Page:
- The Washington Times - Tuesday, July 23, 2013

Widespread ambulance breakdowns brought on by high summer temperatures have overwhelmed the D.C. fire department — causing it to send 22 ambulances to other agency’s mechanics for repairs and to outsource coverage of special events to private ambulance companies for the coming weeks, according to agency officials.

At a cost yet unknown by the city, private companies Lifestar Ambulance Service and American Medical Response will provide emergency medical service at Washington Nationals baseball games and events at Verizon Center.

“We’re going to do it for a couple weeks, then evaluate,” said Paul A. Quander Jr., deputy mayor for public safety and justice.

The outsourcing — which initially utilized ambulances from George Washington University — began Friday after air conditioning failed in numerous D.C. ambulances and the units had to be taken out of service for repairs, officials said.

“Anytime we get near 95 [degrees] or above, it could potentially be an issue for some of our older units,” fire department spokesman Tim Wilson said. “We were putting reserve units in to supplement those units that were going down.”

Thirty-nine ambulances are supposed to be available to respond to emergency calls in the District at all times, and after a series of breakdowns in the past agency heads promised to dedicate another four ambulances as reserve units that could immediately be put back on the streets in the case of a failure.

But the continuous breakdowns caused by the stress of the hot weather was “more than our shop could handle,” Mr. Wilson said.

At one point over the weekend, only 37 ambulances were available to transport patients, he said.

The onslaught of repair work stacked up for the fire department’s mechanics, and the department made arrangements to send 16 of the broken ambulances to the mechanic shop at the Department of Public Works and another six ambulances to DC Water for repairs, Mr. Wilson said. Since those 22 ambulances went down Friday, only five have been brought into service. The fire department could not provide data on the number of ambulances sent to and subsequently fixed by their own mechanics.

“This first heat wave has wrecked the fleet again,” said Ed Smith, president of the local firefighters union, wondering how the department will survive the rest of the summer.

The breakdowns also meant that the department didn’t have the extra ambulances it normally supplies to Nationals Park and Verizon Center during events. The department sought to outsource to the two private companies to ensure that four ambulances could man the baseball stadium during games and one ambulance could be at Verizon Center during events. Neither a spokesman for the fire department nor a spokesman for Mr. Quander could estimate the cost of outsourcing the units.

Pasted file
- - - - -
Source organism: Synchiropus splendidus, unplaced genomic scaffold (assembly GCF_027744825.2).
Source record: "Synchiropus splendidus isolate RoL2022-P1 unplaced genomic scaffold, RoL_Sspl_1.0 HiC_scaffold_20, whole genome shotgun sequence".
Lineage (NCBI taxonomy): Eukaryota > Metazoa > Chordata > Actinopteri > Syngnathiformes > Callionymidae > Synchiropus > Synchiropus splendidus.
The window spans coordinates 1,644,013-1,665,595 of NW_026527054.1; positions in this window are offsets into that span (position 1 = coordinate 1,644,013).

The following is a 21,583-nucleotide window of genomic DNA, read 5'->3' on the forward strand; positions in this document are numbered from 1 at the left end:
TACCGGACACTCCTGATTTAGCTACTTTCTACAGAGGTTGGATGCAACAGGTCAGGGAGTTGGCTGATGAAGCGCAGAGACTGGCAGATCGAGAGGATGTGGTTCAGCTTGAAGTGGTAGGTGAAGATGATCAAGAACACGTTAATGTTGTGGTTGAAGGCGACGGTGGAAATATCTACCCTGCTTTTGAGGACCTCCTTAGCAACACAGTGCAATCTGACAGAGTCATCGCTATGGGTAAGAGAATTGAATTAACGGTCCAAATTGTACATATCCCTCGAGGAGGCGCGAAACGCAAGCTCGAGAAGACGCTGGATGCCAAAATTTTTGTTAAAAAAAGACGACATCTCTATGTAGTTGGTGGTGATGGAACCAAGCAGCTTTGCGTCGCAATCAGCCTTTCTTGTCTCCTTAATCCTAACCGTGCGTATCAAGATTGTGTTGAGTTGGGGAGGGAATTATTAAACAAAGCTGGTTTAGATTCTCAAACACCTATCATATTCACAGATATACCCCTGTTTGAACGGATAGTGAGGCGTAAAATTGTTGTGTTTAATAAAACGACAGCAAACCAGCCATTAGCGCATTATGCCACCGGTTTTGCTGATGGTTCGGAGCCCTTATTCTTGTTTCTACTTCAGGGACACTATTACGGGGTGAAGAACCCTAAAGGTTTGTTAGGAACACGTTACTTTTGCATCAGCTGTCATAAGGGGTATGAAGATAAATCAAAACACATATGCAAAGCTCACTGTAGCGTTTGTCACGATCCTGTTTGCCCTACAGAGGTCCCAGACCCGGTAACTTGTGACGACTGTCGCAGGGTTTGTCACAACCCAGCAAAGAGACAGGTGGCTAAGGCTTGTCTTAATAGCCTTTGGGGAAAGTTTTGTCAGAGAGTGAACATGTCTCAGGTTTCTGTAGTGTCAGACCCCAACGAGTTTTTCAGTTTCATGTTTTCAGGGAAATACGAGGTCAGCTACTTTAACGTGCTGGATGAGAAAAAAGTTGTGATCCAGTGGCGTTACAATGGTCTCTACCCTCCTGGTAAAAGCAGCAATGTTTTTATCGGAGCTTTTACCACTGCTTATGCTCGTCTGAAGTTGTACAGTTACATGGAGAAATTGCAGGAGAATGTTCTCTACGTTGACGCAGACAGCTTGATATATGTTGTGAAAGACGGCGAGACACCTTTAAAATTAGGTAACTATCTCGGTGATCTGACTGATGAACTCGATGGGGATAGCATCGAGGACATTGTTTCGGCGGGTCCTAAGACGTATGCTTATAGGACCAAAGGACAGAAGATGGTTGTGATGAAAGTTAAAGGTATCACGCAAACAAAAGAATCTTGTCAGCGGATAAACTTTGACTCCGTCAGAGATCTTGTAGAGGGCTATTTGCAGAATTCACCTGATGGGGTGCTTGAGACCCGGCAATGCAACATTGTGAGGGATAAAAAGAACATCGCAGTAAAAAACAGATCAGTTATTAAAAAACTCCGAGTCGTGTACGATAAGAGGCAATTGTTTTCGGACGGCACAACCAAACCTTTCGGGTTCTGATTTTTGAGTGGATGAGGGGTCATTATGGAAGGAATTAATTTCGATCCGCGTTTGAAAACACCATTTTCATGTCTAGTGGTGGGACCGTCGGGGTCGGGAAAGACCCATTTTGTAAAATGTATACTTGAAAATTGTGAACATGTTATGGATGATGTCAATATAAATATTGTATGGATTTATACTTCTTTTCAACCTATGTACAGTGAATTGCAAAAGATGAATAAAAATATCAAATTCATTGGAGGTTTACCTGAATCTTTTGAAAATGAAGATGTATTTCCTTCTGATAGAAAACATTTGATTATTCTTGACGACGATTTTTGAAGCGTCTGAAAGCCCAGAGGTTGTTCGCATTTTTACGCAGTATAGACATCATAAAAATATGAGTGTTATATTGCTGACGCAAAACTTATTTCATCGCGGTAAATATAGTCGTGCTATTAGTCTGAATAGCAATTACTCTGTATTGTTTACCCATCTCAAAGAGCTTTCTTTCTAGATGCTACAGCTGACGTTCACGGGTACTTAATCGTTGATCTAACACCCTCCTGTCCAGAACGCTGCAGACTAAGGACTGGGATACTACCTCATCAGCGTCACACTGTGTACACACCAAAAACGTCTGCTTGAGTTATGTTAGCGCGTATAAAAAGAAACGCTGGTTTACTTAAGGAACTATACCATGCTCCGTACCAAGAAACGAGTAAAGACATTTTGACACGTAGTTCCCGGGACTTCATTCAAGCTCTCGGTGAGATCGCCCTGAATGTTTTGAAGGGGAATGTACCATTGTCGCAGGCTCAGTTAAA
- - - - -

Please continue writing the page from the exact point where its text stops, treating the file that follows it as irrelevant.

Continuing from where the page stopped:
Speaking for fire Chief Kenneth B. Ellerbe, Mr. Quander’s spokesman, Keith St. Clair, said contractors are staffing the units and are in charge of providing medical care and transport on the ambulances.

The department has outsourced ambulances for large-scale events, such as the presidential inauguration, in the past, but neither officials and politicians nor union leadership could recall having to outsource units under such dire circumstances.

“I think it’s a good move. On the other hand, we shouldn’t be in this situation,” D.C. Council Chairman Phil Mendelson said.

Although mechanics were left scrambling after the series of breakdowns, the problem is hardly new. Complaints about broken air conditioning systems — which have reportedly left ambulance interiors in the triple digits — surfaced in 2011 and broken systems were the subject of questioning during a D.C. Council committee hearing just a few months ago.

Chief Ellerbe faced tough questioning from council member Tommy Wells at a hearing in April over the condition of aging ambulances and whether the fleet would be able to stand up to high summer temperatures. At the time, the chief said the department was proactively inspecting and fixing units.

“Our mechanics are looking at every unit that comes down to the shop and attempting to address all of the air conditioning issues before the weather gets hot,” Chief Ellerbe said at the time.

He later added, “I’m confident in our equipment and I’m confident in our personnel.”

The department announced Tuesday that an outside company has begun an audit to examine its current fleet capacity and management practices. The audit costs more than $182,000 and results are expected in two months, officials said.

In coming weeks, the department is set to receive 13 new ambulances which could alleviate some of the stress on the older units. But union officials worry that without a proper apparatus replacement plan, these ambulances will also be quickly run down.

“The bottom line is it’s just another sad chapter in a fire and EMS department that has gone bad,” Mr. Smith said.

• Andrea Noble can be reached at anoble@washingtontimes.com.

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